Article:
A perspective from Oregon’s mid-Willamette Valley

On my way with OReGO, maybe

Written July 15th, 2015 by Hasso Hering
This trusty truck waits patiently for its newly installed MRD to record how far it's gone.

This trusty truck waits patiently for its newly installed MRD to record how far it’s gone.

After a confused start, my part of Oregon’s new road tax system may be on its way after all. We’ll see in a couple of days whether my newly installed mileage reporting device actually reports mileage, as my OReGO account manager assures me it will.

The program started July 1 by inviting volunteers to sign up to pay 1.5 cents a mile instead of the state gas tax of 30 cents a gallon. I’d been writing about this since legislators starting thinking about it in 2001, when they formed a road user fee task force. So this month I signed up my 2007 GMC Sierra, and it was accepted.

Volunteers get a mileage recording device or MRD in the mail and plug it into the data port in their vehicle. I did that last Friday and reported on the initial snags. (The device flashed a red light instead of the green light as the program’s online instructions say it is supposed to.)

Volunteers have their pick of three options to report mileage, and I chose the “ODOT/Sanef” option, which is NOT based on GPS tracking technology. (Two others, including a system called “Azuga,” do use GPS, and ODOT’s online illustration of the recording device showed only the Azuga gizmo, which led to some of my initial confusion.) The non-GPS option I chose is offered in cooperation with Sanef ITS Technologies, a “global road charging expert,” and Intelligent Mechatronic Systems.

On Tuesday I called the Sanef help line, which was answered by a young woman in New York. She didn’t know why the device flashed red instead of green when I installed it, but she emailed a page of trouble-shooting advice. As instructed, I unplugged the MRD, waited a minute and plugged it back in. Same result: Red flashes; no green lights.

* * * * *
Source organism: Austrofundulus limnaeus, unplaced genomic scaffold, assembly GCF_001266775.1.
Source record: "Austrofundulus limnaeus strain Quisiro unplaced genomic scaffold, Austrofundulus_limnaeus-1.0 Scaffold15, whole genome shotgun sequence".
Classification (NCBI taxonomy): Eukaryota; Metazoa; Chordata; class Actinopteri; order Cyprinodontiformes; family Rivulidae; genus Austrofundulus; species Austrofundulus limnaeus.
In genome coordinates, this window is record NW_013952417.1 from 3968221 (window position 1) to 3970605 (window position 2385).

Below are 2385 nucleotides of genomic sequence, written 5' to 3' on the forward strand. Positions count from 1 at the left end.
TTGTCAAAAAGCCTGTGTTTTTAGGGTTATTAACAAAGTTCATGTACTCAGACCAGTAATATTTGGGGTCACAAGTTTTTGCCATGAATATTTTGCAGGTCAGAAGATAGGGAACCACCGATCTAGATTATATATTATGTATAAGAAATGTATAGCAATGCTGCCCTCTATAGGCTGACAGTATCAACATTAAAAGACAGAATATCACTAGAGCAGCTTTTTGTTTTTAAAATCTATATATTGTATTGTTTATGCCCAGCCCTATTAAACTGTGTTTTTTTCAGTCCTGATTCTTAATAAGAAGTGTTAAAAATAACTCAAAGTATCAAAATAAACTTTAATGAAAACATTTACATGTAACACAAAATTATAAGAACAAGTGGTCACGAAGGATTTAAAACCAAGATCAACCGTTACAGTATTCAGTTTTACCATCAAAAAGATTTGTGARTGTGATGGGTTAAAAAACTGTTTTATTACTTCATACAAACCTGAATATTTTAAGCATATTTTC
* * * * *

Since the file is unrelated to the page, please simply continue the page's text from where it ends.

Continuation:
Now it’s Wednesday morning, and an email arrives from my OReGO account manager: “We are happy to inform you that your GMC Sierra is officially part of the OReGO program. Your OReGO device is active as of 2015/07/11 00:00:00 UTC. You can follow your daily road usage charge and fuel credit on your online account.”

I figured that if the device was active since Saturday, it should have recorded the 30 miles or so I drove the truck on Tuesday. My online account, though, shows zero mileage. Another call to customer support. A fellow answers this time. He doesn’t know about the lights but yes, he says, the device shows up as active. But they’ve heard from others that things are not working and there’s a bug in the system that they’re working to fix. And by Monday, the mileage totals and credits should show up.

An hour later he calls back. Actually, he says, there is no problem with the device, but the reason Tuesday’s mileage has not shown up is that after the initial installation, it takes 48 hours to appear. So I’ll wait a couple of days and see.

Meanwhile, ODOT might want to revise its online instructions. Kill the sentence that says, “Plug your MRD into the port and wait for the green lights to flash.” Apparently that doesn’t apply to the Sanef device. And explain about the 48-hour delay in the first mileage reporting.

Yesterday I called up Michelle Godfrey, the helpful ODOT public information officer for the OReGO program. More than 500 volunteers had signed up, she told me. The upper limit of participaton as authorized by the 2013 legislature is 5,000. I do hope the limit will be reached soon. Oregon needs a new way of collecting road taxes, and this first-in-the-nation program is supposed to show that it works on a mass scale. For that it will need some mass. (hh)

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HH Today: A perspective from Oregon’s mid-Willamette Valley
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